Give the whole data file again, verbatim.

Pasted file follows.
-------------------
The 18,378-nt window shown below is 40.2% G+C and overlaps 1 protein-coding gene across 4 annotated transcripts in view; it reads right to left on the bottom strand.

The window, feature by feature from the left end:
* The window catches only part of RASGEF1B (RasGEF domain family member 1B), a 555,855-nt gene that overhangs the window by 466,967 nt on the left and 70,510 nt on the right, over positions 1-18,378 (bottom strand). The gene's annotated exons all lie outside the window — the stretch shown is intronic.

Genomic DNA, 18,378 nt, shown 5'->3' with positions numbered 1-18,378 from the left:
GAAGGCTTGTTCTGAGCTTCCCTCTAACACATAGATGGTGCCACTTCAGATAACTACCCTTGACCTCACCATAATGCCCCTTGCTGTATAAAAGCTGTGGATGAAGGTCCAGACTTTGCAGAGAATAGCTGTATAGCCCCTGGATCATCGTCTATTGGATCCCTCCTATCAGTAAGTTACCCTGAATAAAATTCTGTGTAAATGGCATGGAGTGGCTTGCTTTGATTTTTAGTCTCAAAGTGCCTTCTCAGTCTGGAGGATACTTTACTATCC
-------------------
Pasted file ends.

The 18,378-nt window shown below is 40.2% G+C and overlaps 1 protein-coding gene across 4 annotated transcripts in view; it reads right to left on the bottom strand.

The window, feature by feature from the left end:
* The window catches only part of RASGEF1B (RasGEF domain family member 1B), a 555,855-nt gene that overhangs the window by 466,967 nt on the left and 70,510 nt on the right, over positions 1-18,378 (bottom strand). The gene's annotated exons all lie outside the window — the stretch shown is intronic.

Genomic DNA, 18,378 nt, shown 5'->3' with positions numbered 1-18,378 from the left:
GAAGGCTTGTTCTGAGCTTCCCTCTAACACATAGATGGTGCCACTTCAGATAACTACCCTTGACCTCACCATAATGCCCCTTGCTGTATAAAAGCTGTGGATGAAGGTCCAGACTTTGCAGAGAATAGCTGTATAGCCCCTGGATCATCGTCTATTGGATCCCTCCTATCAGTAAGTTACCCTGAATAAAATTCTGTGTAAATGGCATGGAGTGGCTTGCTTTGATTTTTAGTCTCAAAGTGCCTTCTCAGTCTGGAGGATACTTTACTATCC